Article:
We seek to improve deposition efficiency in agricultural pesticide spraying by applying proprietary, patent-pending technology which (i) masks the less-than-ideal electrical properties of plants and (ii) makes the forces of attraction of pesticides to plants even stronger than current electrostatic painting technology.  How?  Read below.


We pretreat the agricultural plants with a charge on their surface, which achieves two amazing things:

  1. The charge on the plant's surface covers and masks the plant's less-than-ideal electrical properties.  In short, the charged pesticides are now attracted to the charge on the plant's surface rather than the plant itself.  This means that pesticide spraying will be much more consistent from one plant species to the next and from one plant to the next within the same field.

  2. Then we charge the pesticide with an opposite charge and spray it from the nozzle towards the plant.  The force of attraction of two oppositely charged objects (here the charged pesticide and oppositely charged plant surface) is four times greater than the image-charge force of attraction used in current technology.  This means that the deposition efficiency will be greatly improved.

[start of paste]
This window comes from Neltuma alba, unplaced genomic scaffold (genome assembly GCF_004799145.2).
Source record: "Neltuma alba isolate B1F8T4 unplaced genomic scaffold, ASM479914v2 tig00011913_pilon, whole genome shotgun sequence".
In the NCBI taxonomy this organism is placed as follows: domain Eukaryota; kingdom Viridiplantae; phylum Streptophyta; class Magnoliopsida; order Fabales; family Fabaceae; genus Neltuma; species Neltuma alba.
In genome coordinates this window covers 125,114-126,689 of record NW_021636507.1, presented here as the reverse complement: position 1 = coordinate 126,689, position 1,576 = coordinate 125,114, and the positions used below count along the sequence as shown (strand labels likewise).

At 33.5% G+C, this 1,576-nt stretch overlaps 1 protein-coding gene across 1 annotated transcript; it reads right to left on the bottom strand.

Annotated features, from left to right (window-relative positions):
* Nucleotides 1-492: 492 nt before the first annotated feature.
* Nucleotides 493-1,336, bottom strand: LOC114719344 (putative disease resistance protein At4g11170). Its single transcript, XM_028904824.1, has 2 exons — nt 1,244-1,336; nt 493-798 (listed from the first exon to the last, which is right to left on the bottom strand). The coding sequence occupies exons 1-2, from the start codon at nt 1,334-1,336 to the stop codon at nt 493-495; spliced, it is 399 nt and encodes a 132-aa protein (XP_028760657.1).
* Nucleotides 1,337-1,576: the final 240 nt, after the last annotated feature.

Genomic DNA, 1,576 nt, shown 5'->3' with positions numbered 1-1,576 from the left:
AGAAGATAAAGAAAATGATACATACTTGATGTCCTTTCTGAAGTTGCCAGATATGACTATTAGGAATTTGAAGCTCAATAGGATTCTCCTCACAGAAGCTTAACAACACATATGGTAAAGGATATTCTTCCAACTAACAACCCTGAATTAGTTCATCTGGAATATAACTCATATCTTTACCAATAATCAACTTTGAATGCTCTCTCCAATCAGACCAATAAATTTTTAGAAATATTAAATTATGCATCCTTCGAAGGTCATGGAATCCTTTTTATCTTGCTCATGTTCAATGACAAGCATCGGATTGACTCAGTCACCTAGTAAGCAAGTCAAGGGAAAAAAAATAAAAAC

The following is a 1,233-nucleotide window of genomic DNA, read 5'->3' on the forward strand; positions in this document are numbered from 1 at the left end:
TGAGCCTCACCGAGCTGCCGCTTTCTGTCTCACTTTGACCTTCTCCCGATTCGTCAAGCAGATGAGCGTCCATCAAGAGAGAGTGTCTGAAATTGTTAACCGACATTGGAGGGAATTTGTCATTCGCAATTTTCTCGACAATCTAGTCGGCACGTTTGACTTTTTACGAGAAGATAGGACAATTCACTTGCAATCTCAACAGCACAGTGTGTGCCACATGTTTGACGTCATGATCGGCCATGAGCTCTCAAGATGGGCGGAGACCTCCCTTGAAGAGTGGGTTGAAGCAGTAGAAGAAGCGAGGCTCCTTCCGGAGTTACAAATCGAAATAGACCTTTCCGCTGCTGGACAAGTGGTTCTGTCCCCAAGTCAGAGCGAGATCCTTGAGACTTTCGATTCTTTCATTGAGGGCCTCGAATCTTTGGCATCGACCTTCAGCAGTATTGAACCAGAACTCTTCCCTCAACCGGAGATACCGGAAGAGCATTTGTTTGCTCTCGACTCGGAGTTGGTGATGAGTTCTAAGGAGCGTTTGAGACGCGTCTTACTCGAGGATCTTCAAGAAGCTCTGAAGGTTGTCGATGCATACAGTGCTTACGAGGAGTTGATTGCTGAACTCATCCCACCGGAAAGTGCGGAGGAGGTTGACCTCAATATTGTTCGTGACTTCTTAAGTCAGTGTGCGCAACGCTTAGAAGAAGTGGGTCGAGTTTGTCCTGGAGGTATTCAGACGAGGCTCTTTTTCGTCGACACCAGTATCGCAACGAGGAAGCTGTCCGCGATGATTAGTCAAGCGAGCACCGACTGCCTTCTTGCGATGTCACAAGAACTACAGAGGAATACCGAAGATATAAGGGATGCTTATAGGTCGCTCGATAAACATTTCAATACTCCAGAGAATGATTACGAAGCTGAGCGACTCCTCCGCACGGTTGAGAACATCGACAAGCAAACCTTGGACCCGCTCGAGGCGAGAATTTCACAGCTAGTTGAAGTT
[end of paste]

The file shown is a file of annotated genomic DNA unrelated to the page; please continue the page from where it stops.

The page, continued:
Commercialization Strategy.

In the US, four crops comprise 94% of the total US crop value ($300 billion) - corn, cotton, soybean and wheat.


We are initially targeting cotton.  Cotton represents only 12% of the total US crop value but 24% of pesticide use.  Cotton is also not a food crop.  Cotton is also a relatively short plant with manageable leaf size and distribution.  Most importantly, without subsidies and factoring in all direct and indirect costs, cotton is a money-losing business in the US; and pesticides comprise 7% of the input costs of planting, growing and harvesting cotton.  In sum, cotton farmers should be keenly interested in AgTech Worldwide's technology, which significanlty reduces their input costs without sacrificing crop yield and quality.  However, market interest is NOT market demand.  In order for us to convert cotton farmers' interest into demand, we are building an electrostatic pesticide sprayer that meets the following requirements:

  1. Simple and straightforward to operate;

  2. Works consistently; and

  3. Safe.


We plan to initiate a limited field trial during the 2017 cotton growing season (April to October) in Central Valley, California followed by a broader field trial during the 2018 cotton growing season.  We plan to deploy commercially in 2019.